Montgomery College Among 20 Institutions Chosen Nationally to Participate in “Teaching to Increase Diversity and Equity in STEM” Initiative Grant from the Helmsley Charitable Trust to AAC&U Will Support Faculty and Curriculum Development at Chosen Institutions
Montgomery College has been awarded $299,980 by The Association of American Colleges and Universities (AAC&U) for a three-year program to support curriculum and faculty development that will improve the success of women and under-represented minority students in its computer science degree program.
The College was one of 20 educational institutions nationwide—and the only community college—to be selected for the AAC&U initiative called TIDES—Teaching to Increase Diversity and Equity in STEM. Projects at these campuses will focus on the development of models for broader institutional change for the advancement of evidence-based and culturally competent teaching in STEM fields (science, technology, engineering, and mathematics), particularly in the computer and information science domains.
The TIDES initiative is funded with a $4.9 million grant to AAC&U from The Leona M. and Harry B. Helmsley Charitable Trust.
Montgomery College is a leader in STEM education, experiencing significant enrollment growth in STEM programs over the past several years due to the growing industry demand in the region, strong faculty expertise in STEM disciplines, and state-of-the-art science centers.
The following criteria were used for selection of the 20 TIDES schools:
- High level of institutional readiness;
- Demonstrated commitment to sustaining project activities;
- Targeted focus on increasing the number of women and underrepresented minorities in the undergraduate computer/information science disciplines; and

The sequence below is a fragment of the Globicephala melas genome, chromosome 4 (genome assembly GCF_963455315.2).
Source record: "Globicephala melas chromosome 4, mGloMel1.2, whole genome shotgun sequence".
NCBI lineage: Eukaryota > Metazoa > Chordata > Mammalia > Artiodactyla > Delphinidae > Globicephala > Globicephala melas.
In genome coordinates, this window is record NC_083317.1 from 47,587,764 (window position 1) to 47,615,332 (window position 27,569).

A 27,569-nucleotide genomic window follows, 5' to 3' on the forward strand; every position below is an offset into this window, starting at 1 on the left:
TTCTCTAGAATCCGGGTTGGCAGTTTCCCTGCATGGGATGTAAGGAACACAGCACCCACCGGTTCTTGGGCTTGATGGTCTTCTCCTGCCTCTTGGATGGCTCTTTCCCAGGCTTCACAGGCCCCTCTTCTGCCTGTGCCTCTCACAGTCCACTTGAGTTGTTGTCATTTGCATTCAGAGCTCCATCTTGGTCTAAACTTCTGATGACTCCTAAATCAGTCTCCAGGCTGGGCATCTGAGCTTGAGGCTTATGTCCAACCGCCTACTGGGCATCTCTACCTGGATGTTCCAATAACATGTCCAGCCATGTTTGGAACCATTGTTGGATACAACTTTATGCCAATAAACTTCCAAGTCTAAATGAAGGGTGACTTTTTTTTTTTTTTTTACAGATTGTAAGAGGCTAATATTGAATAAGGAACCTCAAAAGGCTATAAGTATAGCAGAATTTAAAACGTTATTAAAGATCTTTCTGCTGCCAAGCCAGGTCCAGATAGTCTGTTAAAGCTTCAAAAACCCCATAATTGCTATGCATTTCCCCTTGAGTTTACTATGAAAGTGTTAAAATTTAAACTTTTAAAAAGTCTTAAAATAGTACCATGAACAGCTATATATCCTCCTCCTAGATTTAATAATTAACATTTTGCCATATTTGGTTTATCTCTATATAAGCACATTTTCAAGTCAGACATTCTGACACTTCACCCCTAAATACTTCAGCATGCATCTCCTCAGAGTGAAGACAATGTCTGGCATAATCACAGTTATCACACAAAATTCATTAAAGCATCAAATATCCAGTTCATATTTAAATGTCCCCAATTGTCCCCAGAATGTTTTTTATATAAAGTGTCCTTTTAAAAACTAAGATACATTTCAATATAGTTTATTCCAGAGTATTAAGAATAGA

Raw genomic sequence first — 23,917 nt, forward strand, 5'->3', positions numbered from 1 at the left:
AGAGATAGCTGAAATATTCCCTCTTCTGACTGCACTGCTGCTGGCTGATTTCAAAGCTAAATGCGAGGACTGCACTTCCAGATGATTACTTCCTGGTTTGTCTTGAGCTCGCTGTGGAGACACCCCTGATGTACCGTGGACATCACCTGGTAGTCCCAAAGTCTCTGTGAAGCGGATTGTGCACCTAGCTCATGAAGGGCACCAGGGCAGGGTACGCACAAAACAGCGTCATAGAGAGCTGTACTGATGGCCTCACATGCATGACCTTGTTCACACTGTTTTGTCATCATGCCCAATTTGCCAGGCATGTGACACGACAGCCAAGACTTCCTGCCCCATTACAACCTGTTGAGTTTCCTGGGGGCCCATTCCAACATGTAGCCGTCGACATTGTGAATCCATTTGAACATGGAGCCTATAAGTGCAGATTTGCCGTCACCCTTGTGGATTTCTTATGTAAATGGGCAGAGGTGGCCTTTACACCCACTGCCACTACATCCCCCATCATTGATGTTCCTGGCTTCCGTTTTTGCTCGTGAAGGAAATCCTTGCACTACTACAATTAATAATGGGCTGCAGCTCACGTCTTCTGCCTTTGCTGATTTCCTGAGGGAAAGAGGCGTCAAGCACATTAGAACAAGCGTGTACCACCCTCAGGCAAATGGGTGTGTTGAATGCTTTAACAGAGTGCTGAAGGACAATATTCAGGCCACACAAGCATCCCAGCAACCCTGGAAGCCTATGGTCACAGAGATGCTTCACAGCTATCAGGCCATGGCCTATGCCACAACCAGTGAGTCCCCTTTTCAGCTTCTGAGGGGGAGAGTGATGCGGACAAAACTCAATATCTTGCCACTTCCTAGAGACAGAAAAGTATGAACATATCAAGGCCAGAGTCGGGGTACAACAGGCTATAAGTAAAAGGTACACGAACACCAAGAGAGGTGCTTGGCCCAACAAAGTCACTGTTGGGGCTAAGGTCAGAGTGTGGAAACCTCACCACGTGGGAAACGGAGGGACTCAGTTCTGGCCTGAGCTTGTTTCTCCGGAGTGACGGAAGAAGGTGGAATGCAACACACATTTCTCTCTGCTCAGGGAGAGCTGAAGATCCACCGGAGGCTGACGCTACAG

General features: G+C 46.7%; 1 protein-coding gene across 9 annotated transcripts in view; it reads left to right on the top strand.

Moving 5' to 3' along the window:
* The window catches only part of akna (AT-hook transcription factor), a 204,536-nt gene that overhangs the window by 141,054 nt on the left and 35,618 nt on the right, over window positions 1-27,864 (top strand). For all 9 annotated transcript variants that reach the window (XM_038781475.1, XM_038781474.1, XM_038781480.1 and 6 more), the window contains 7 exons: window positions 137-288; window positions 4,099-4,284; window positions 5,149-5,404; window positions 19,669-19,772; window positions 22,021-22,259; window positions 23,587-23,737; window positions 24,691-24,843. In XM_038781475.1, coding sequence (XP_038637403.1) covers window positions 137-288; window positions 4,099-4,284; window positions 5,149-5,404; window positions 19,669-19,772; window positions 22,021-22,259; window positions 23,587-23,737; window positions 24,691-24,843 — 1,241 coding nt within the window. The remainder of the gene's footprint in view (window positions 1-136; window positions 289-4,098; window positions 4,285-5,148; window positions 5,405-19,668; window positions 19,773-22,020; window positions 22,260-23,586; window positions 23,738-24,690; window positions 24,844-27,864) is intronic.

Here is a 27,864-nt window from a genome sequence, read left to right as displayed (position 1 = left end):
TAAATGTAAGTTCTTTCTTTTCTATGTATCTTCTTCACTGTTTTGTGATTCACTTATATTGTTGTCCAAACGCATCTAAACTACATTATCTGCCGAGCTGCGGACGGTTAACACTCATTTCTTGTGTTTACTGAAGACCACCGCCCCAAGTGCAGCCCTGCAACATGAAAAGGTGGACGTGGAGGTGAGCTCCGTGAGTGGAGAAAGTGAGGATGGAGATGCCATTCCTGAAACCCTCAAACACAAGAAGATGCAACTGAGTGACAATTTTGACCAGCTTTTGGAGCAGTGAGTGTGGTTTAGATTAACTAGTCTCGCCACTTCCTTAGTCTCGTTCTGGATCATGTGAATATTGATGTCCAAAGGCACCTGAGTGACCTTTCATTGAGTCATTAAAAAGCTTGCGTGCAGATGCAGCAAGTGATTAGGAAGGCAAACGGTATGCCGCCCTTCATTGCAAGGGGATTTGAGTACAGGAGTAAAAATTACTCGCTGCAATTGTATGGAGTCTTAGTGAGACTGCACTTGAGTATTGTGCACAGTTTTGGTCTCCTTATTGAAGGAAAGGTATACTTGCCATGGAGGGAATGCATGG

- Innovation in linking computer/information sciences with other STEM and non-STEM courses.
“The TIDES initiative is an exciting opportunity for Montgomery College to expand on its longstanding commitments to research-based teaching strategies, meeting the needs of diverse students, and building a strong workforce for the region’s research labs and science and technology companies,” said Dr. DeRionne Pollard, Montgomery College president. “We are delighted to be part of this vital initiative, and we greatly appreciate the grant support from The Association of American Colleges and Universities and The Leona M. and Harry B. Helmsley Charitable Trust.”
The grant will have an immediate impact on Montgomery College students and faculty. Some of the highlights include:
- The grant will enable Montgomery College’s computer science program to accomplish three primary activities: 1) Pair an introductory computer science course (Introduction to Programming) into learning communities with a math course and a course for English Language Learners to enhance student success; 2) involve computer science students in undergraduate research with a Montgomery College faculty member; and 3) Evaluate and redesign classroom activities so they better meet the learning styles of women and students from groups that are under-represented in the computer science field.
- The project will utilize strategies from research that shows that women and students from under-represented minority groups in STEM benefit both from individualized mentoring and from coursework featuring hands-on activities and real-world applications. Currently, the College’s computer science majors are approximately 35 percent female and 55 percent from under-represented minority groups. The project plans to increase the representation of women and under-represented minority students in this program by at least five percent during the next three years.
- This project will involve student learning assistants in the classroom; matching computer science students to faculty mentors for academic and career advising; and participation in STEM Xpress orientation, information and internship workshops.
- One learning community pairs an introductory programming course with an American English Language Program course, enabling students to build on their technical skills while strengthening their speaking and writing abilities.
- The second learning community enables students to learn Calculus and computer programming in a classroom setting where classroom activities reinforce both sets of skills.